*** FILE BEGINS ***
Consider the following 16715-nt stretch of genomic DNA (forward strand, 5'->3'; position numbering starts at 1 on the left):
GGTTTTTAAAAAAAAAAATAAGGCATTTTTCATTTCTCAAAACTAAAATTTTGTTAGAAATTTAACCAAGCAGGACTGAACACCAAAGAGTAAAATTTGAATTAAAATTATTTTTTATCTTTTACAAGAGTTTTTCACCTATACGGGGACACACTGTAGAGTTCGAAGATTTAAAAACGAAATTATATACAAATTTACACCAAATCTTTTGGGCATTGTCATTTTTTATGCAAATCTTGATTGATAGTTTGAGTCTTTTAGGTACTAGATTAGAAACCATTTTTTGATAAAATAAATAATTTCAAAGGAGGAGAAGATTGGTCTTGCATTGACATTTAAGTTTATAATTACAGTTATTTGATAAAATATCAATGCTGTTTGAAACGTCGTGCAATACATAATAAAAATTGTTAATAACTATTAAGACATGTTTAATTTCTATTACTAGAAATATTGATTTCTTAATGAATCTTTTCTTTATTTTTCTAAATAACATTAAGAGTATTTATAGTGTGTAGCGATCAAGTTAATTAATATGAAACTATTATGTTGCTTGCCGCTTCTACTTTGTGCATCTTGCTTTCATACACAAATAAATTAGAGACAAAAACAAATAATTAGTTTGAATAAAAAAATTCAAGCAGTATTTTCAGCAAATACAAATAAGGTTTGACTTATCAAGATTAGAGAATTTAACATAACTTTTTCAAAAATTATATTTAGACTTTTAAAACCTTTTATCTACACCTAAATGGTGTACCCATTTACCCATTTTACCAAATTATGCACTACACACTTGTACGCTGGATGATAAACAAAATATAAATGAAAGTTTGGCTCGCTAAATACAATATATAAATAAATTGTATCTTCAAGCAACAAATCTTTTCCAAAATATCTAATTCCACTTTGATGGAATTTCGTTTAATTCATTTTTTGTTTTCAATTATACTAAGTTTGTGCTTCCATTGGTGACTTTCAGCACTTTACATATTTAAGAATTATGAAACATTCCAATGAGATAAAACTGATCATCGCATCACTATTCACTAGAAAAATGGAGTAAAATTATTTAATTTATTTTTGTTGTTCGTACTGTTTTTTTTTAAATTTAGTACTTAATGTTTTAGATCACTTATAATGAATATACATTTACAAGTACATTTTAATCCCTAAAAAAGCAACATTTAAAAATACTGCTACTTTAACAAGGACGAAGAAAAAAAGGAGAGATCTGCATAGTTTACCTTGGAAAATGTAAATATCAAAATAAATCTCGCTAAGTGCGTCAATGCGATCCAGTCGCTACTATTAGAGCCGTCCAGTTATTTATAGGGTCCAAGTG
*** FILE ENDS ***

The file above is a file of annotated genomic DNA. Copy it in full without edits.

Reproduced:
Consider the following 16715-nt stretch of genomic DNA (forward strand, 5'->3'; position numbering starts at 1 on the left):
GGTTTTTAAAAAAAAAAATAAGGCATTTTTCATTTCTCAAAACTAAAATTTTGTTAGAAATTTAACCAAGCAGGACTGAACACCAAAGAGTAAAATTTGAATTAAAATTATTTTTTATCTTTTACAAGAGTTTTTCACCTATACGGGGACACACTGTAGAGTTCGAAGATTTAAAAACGAAATTATATACAAATTTACACCAAATCTTTTGGGCATTGTCATTTTTTATGCAAATCTTGATTGATAGTTTGAGTCTTTTAGGTACTAGATTAGAAACCATTTTTTGATAAAATAAATAATTTCAAAGGAGGAGAAGATTGGTCTTGCATTGACATTTAAGTTTATAATTACAGTTATTTGATAAAATATCAATGCTGTTTGAAACGTCGTGCAATACATAATAAAAATTGTTAATAACTATTAAGACATGTTTAATTTCTATTACTAGAAATATTGATTTCTTAATGAATCTTTTCTTTATTTTTCTAAATAACATTAAGAGTATTTATAGTGTGTAGCGATCAAGTTAATTAATATGAAACTATTATGTTGCTTGCCGCTTCTACTTTGTGCATCTTGCTTTCATACACAAATAAATTAGAGACAAAAACAAATAATTAGTTTGAATAAAAAAATTCAAGCAGTATTTTCAGCAAATACAAATAAGGTTTGACTTATCAAGATTAGAGAATTTAACATAACTTTTTCAAAAATTATATTTAGACTTTTAAAACCTTTTATCTACACCTAAATGGTGTACCCATTTACCCATTTTACCAAATTATGCACTACACACTTGTACGCTGGATGATAAACAAAATATAAATGAAAGTTTGGCTCGCTAAATACAATATATAAATAAATTGTATCTTCAAGCAACAAATCTTTTCCAAAATATCTAATTCCACTTTGATGGAATTTCGTTTAATTCATTTTTTGTTTTCAATTATACTAAGTTTGTGCTTCCATTGGTGACTTTCAGCACTTTACATATTTAAGAATTATGAAACATTCCAATGAGATAAAACTGATCATCGCATCACTATTCACTAGAAAAATGGAGTAAAATTATTTAATTTATTTTTGTTGTTCGTACTGTTTTTTTTTAAATTTAGTACTTAATGTTTTAGATCACTTATAATGAATATACATTTACAAGTACATTTTAATCCCTAAAAAAGCAACATTTAAAAATACTGCTACTTTAACAAGGACGAAGAAAAAAAGGAGAGATCTGCATAGTTTACCTTGGAAAATGTAAATATCAAAATAAATCTCGCTAAGTGCGTCAATGCGATCCAGTCGCTACTATTAGAGCCGTCCAGTTATTTATAGGGTCCAAGTG